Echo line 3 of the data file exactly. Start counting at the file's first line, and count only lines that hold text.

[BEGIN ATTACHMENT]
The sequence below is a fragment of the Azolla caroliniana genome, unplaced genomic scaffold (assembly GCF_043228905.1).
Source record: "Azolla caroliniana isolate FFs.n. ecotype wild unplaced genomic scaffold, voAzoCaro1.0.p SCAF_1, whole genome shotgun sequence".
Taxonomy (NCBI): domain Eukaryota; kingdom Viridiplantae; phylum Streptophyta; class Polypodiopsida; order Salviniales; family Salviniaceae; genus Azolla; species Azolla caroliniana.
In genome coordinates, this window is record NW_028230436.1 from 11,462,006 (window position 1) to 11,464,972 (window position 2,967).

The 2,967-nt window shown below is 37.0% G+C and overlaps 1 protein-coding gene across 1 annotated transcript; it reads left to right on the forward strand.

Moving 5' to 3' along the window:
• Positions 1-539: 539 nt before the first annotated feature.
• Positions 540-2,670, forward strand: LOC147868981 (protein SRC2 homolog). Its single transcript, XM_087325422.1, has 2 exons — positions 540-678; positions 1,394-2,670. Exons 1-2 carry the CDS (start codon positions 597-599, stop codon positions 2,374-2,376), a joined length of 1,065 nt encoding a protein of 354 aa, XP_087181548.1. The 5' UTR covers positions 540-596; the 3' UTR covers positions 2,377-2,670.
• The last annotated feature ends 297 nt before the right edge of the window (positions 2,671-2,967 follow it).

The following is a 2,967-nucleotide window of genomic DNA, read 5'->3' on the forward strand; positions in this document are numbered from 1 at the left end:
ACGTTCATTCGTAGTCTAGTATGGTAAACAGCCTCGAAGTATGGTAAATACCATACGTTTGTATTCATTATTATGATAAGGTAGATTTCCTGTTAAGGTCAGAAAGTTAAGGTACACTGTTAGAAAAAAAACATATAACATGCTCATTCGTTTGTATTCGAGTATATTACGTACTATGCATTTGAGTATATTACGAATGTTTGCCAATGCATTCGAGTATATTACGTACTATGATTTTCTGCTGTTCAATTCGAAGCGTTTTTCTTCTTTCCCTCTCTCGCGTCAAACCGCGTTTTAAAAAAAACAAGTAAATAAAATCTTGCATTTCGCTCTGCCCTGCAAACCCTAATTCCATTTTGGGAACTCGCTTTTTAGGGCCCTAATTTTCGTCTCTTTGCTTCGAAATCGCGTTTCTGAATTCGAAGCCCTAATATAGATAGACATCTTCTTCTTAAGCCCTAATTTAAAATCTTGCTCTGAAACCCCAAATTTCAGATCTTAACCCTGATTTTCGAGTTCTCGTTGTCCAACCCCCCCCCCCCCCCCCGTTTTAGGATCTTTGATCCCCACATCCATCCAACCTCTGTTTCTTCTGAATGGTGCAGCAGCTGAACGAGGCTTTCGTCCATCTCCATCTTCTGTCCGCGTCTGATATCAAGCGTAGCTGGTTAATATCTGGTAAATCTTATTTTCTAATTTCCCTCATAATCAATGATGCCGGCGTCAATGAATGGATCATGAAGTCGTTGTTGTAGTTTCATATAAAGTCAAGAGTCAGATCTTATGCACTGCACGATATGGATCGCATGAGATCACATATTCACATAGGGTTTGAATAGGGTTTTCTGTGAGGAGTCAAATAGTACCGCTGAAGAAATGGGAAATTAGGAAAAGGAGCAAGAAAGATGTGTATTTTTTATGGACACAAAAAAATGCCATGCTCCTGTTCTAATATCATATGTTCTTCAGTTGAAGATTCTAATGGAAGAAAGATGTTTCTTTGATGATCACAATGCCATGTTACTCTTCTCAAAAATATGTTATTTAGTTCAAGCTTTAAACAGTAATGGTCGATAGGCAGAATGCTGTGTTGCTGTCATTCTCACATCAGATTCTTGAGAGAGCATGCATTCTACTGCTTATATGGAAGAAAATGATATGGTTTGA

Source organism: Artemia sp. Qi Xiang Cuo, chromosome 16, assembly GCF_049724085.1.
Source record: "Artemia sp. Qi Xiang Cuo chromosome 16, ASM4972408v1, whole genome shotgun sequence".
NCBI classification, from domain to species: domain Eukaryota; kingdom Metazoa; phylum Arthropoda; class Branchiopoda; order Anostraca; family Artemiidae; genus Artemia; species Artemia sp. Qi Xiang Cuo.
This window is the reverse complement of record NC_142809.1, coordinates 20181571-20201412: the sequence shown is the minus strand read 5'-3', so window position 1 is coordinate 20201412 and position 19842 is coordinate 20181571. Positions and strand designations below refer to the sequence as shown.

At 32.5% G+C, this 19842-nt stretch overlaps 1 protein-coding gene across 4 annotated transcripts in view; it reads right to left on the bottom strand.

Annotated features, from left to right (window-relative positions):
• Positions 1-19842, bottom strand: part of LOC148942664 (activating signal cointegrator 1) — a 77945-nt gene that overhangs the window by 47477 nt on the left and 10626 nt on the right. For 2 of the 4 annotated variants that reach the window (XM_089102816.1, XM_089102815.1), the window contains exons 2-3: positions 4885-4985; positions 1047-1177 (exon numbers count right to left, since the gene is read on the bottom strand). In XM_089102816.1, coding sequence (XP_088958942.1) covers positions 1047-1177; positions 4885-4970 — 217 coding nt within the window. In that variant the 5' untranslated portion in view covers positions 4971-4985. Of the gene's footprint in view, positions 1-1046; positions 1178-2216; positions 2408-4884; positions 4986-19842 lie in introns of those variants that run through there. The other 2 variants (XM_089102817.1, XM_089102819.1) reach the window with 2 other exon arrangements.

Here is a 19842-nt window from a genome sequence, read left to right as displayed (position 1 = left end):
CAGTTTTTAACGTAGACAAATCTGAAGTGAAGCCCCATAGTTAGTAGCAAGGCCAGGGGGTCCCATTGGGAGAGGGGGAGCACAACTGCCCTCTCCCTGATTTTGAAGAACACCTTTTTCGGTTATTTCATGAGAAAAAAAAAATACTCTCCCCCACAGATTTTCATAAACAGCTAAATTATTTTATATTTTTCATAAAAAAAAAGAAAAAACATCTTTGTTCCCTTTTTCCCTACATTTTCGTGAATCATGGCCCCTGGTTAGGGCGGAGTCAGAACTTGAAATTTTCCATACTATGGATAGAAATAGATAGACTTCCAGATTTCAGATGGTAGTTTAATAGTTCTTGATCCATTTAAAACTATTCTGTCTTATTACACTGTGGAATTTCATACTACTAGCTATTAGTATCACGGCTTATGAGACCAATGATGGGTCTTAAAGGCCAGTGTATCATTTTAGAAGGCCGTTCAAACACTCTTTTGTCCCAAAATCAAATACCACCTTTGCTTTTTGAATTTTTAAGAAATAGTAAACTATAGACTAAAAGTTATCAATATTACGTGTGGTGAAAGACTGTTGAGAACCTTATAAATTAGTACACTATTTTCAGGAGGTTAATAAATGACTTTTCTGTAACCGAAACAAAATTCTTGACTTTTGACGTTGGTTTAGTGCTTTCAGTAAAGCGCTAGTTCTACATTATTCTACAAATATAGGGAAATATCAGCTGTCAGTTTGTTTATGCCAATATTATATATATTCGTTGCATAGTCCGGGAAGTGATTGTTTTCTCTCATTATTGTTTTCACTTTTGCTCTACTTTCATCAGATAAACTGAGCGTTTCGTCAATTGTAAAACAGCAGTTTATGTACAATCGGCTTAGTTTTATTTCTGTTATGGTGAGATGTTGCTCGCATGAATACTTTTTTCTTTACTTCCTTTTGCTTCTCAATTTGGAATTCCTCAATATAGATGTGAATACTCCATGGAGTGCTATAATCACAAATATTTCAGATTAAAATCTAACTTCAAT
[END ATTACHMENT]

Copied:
Taxonomy (NCBI): domain Eukaryota; kingdom Viridiplantae; phylum Streptophyta; class Polypodiopsida; order Salviniales; family Salviniaceae; genus Azolla; species Azolla caroliniana.